After years of chasing celebrities, magazine editors here are beginning to wonder whether they are losing some of their magnetism – mainly because most celebrities (or their PR agents) nowadays try to control what’s printed about them. As a result many celebrity interviews these days are bland or insipid Stars rarely let their hair down to reporters. Some even demand the right to review a story about them before it is printed – a trend that most editors are vigorously fighting. If not celebrities what can editors put on their covers?ÃŠMany magazines such asÃŠMaxim, Stuff and FHM use lesser known starlets – but usually in a state of semi-undress. That’s not what some of the more up-market mags can do.ÃŠ"Oh for the days of Di." lamented one editor. The Princess of Wales on a cover was almost always a certain big seller.ÃŠ
There is growing unrest among the White House press corps as the heavy-handed control over what’s releasedÃŠcontinues.ÃŠMany correspondentsÃŠare weary ofÃŠ
fighting forÃŠaccess to information. The hostility came to a head over inquiries about President Bush’s share dealings when he was in business in Texas. As one long-time correspondent put it: "If the press is treated like an enemy, eventually they become the enemy." Lately there has been a bigger than usual turnover of correspondents at the White House. Newsmen from AP, Reuters, ABC, NBC, the NY Times, USA Today, The Wall Street JournalÃŠandÃŠthe LA Times have all left for other assignments. Some had other reasons for doing so, but many have said they were unhappy working the White House beat, once regarded as a prime assignment.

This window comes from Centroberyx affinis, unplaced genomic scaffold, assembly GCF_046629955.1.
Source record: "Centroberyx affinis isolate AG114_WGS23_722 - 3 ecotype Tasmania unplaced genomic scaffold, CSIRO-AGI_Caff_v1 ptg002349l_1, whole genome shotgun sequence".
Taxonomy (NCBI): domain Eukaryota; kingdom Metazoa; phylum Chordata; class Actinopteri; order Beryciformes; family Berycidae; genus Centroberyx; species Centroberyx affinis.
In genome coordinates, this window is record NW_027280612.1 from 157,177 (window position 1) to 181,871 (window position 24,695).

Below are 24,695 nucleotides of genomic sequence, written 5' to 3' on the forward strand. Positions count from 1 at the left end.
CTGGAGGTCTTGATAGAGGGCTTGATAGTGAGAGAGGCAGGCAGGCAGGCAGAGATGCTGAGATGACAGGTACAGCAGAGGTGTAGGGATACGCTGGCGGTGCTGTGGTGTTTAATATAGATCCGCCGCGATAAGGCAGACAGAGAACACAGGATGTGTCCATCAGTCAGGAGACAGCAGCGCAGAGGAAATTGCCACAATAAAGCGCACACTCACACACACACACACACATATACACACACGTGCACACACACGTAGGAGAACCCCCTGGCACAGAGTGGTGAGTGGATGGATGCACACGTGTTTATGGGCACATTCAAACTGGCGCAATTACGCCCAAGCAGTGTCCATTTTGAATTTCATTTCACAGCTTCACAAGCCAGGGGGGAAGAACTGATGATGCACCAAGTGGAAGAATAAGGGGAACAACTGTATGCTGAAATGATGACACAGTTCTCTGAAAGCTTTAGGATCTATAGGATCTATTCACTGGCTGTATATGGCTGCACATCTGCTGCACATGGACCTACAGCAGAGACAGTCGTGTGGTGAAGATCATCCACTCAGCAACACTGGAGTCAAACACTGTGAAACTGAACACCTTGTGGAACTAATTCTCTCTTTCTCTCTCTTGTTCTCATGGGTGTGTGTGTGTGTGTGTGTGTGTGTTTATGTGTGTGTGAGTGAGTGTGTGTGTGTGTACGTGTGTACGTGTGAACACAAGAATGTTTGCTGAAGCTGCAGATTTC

Unfazed by criticism of their lack of modesty, the editor and publisher of Maxim gave a lecture to journalism students at Columbia University entitled "Maxim Saves Journalism".ÃŠThey were only half kidding.ÃŠKeith Blanchard, the magazine’s 32-year-old editor, insisted: "Journalism is changing fast and Maxim is in the forefront."ÃŠHe claimed that most editors are trying to impress their fellow editors and talk down to their readers. He even said: "Most magazine editors would feel uncomfortable, even horrified, to be stuck in a room with 15 of their readers." To the comment by GQ editor Art Cooper that Maxim’s readers not onlyÃŠmove their lips when they read, they drool, he countered with slidesÃŠshowing how Esquire, Time, Newsweek and even GQ have all jazzed up their graphics and layouts since Maxim’s debut five years ago. Today Maxim has a circulation here of 2,500,000.
Playboy’s spread on the "Women of Enron", showing former staff of the bankrupt energy company in the nude, was so successful that a follow-up is planned featuring the women of WorldCom, another company that’s in trouble. On the subject of baring all, Toby Young, the British gadfly journalist, has been photographed nude to promote his tell-all memoir How to Lose Friends and Alienate People. He appeared full frontal in the New York Observer with only his book, cover displayed, to protect him from any charge of indecent exposure.
Prize for the worst headline of the week goes to The Trentonian in New Jersey. On a story about a fire at a local mental hospital it ran the headline NUTS ROASTED. After a deluge of protests, the newspaper’s editor apologised – very contritely.